Patriot Or Just Poppy-show?

There is a cer­tain strain of some­thing which binds the polar oppo­site eco­nom­ic and social class­es in Jamaica.
That some­thing is the protes­ta­tions of love Jamaicans claim to have for their coun­try. Love of coun­try which caus­es many to say they would nev­er leave Jamaica to live else­where in the world.

Love of coun­try is not some­thing Jamaicans invent­ed. Across the Globe, peo­ple are inex­orably tied to their places of birth. People lay down their lives for their coun­try.
God, fam­i­ly, Country, you chose your order.
So it’s not out of the ordi­nary that Jamaicans would be in love with the lit­tle bit of rock we affec­tion­al­ly refer to as “Yaad”.

Interestingly, it is a known fact that despite the protes­ta­tions of the north­ern tier of the Jamaican social caste you may find only a small per­cent­age who aren’t dual nation­als between Jamaica and the United States, Canada, or the UK. Others pos­sess Green cards or visas which allow them to fly out at a momen­t’s notice.
On the Southern Tier of the spec­trum, it is the same for those blessed with the abil­i­ty to trav­el. In fact, in 2015 a Gleaner-com­mis­sioned Bill Johnson poll con­clud­ed that more than four out of every 10 Jamaicans har­bor a burn­ing desire to get out of Jamaica.
Forty-three per cent of Jamaicans inter­viewed in the poll con­duct­ed by Johnson said that either they or person/​s in their imme­di­ate fam­i­lies hoped to migrate to anoth­er coun­try with­in the next five years or so.

It’s fair to con­clude from that poll that the major­i­ty if not all of those polled were peo­ple who did not have green cards or visas.
Those with the abil­i­ty to leave when­ev­er they want to are either gone trav­els abroad fre­quent­ly or are between trips.
Having the abil­i­ty to leave if they chose to is a safe­ty net many will not relin­quish freely.

People migrate in search of bet­ter eco­nom­ic oppor­tu­ni­ties and for secu­ri­ty rea­sons.
Between crime and the hor­ri­ble eco­nom­ic con­di­tions, peo­ple are inclined to look else­where for their safe­ty and for oppor­tu­ni­ties to feed their fam­i­lies.
It is the most basic sur­vival instincts of all species. Not con­vinced, turn your tele­vi­sion to the NATGO chan­nel.

Why then are Jamaicans who decide to live at home, whether by choice or lack there­of make it seem that peo­ple who live in the dias­po­ra are unpa­tri­ot­ic?
Oh, wait before we delve into the ques­tion I must ask how about that bar­rel which just arrived with the for­eign goods?
Hope you got the full amount in Jamaican cur­ren­cy that Uncle John sent from America.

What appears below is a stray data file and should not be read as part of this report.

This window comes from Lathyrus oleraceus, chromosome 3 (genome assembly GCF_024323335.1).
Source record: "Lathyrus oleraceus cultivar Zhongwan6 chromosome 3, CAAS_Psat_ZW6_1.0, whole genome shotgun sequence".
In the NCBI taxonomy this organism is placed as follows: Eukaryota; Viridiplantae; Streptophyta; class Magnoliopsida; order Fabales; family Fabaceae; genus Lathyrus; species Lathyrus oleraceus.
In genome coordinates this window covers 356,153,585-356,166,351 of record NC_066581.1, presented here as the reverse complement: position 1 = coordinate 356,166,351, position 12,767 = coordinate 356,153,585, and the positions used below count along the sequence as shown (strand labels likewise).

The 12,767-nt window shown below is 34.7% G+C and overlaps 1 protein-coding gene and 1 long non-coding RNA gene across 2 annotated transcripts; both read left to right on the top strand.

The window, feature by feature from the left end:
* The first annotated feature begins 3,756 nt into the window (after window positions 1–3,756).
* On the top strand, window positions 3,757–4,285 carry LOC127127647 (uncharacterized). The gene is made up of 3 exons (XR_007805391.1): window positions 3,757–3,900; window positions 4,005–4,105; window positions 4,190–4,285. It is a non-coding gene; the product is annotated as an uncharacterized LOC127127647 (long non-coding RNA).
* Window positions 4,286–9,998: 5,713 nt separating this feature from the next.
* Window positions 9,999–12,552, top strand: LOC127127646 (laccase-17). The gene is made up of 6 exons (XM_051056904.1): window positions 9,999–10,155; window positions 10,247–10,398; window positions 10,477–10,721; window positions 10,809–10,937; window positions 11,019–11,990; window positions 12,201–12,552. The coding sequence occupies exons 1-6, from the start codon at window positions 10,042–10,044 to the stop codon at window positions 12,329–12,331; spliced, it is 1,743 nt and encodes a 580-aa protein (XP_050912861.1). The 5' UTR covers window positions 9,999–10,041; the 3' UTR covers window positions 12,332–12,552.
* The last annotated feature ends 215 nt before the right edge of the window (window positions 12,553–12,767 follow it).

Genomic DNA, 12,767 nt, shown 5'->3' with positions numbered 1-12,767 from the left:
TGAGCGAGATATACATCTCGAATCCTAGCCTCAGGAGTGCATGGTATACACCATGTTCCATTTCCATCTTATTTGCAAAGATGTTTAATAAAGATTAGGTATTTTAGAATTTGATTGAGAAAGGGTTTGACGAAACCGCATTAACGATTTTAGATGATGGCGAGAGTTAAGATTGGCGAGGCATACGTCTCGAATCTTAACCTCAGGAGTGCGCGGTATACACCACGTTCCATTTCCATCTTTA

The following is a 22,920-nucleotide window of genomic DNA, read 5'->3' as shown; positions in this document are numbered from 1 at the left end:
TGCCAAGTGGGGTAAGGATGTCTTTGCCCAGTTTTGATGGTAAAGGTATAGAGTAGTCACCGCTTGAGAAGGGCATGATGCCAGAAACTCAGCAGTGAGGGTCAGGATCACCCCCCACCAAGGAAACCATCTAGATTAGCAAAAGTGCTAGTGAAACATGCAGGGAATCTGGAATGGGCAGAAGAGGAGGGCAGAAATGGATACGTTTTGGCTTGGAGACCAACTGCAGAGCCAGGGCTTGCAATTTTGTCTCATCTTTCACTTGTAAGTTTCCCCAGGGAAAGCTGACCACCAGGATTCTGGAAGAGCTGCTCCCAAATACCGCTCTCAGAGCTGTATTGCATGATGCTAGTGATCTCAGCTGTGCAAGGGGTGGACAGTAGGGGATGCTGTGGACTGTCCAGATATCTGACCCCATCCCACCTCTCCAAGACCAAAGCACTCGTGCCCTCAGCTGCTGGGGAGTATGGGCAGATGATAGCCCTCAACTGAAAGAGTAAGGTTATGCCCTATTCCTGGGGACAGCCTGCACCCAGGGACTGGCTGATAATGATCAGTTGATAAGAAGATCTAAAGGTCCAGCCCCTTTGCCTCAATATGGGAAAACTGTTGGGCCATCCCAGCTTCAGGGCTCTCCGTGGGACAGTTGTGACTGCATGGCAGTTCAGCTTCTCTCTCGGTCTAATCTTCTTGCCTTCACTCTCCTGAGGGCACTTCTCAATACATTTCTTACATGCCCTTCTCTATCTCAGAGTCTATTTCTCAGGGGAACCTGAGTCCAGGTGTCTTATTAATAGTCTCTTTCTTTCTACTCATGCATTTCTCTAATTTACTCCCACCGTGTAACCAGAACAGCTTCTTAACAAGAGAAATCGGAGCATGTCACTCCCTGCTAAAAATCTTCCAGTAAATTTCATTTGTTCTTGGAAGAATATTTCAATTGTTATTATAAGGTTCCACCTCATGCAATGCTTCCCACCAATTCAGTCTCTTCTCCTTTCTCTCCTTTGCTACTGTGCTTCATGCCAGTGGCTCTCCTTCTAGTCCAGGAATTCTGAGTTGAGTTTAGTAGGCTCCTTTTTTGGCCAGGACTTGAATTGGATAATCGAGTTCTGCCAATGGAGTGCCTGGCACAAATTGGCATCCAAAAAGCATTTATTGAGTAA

And oh, the com­put­ers and things the great group of Patriots sent back for the school, they will be send­ing more as soon as they can.

Look you are no more a patri­ot than any­one else because you nev­er left. If any­thing you may be more parochial, myopic than patri­ot­ic, so save us the bull.
Many of you nev­er had a chance to leave, if you did you would have been gone.
Long ago!
Many of you nev­er joined the Police Department or the Military. You com­plain about police cor­rup­tion yet you are the one offer­ing the young cop on the beat a bribe after you broke the law.
The Elitists on the north­ern tier of the spec­trum who are above every­one else please do not give that enve­lope to that senior offi­cer to have his men pass by your busi­ness place every 1/.2 hour.

You want to stop cor­rup­tion vol­un­teer for some­thing. You wan­na pro­file as a patri­ot stop lit­ter­ing the streets, vote, stop brib­ing pub­lic offi­cials, report crime and give infor­ma­tion to the police.
Join the line at the rear, stop at the stop sign/​light, not only when there is a cop there.
How about obey­ing law­ful orders giv­en by agents of the state?
Offer a help­ing hand to some­one less for­tu­nate, pre­serve your com­mu­ni­ties and infra­struc­ture.
That’s patri­o­tism!

Lawrence W Reid President of the Foundation for Economic Education and the author of the book Real Heroes: Inspiring True Stories of Courage, Character and Conviction apt­ly said ask one cit­i­zen after anoth­er what patri­o­tism means and with few excep­tions, you’ll get a pas­sel of the most self-right­eous but super­fi­cial and often dead-wrong answers.
I sub­scribe to a patri­o­tism root­ed in ideas that in turn gave birth to a coun­try, but it’s the ideas that I think of when I’m feel­ing patri­ot­ic. I’m a patri­ot­ic American because I revere the ideas that moti­vat­ed the Founders and com­pelled them, in many instances, to put their lives, for­tunes, and sacred hon­or on the line.

People in every coun­try and in all times have expressed feel­ings of some­thing we flip­pant­ly call “patri­o­tism,” but that just begs the ques­tion. What is this thing, any­way? Can it be so cheap and mean­ing­less that a few ges­tures and feel­ings make you patri­ot­ic?

Do what you do, wave your flag, be proud, vote but don’t ever con­fuse the fact that because you live in Jamaica for what­ev­er rea­son, it means you are a patri­ot.
Give me a man/​woman who moved away and work to help make life bet­ter for all who stayed over some loud mouthed pompous fool who believe patri­o­tism is defined by where they live.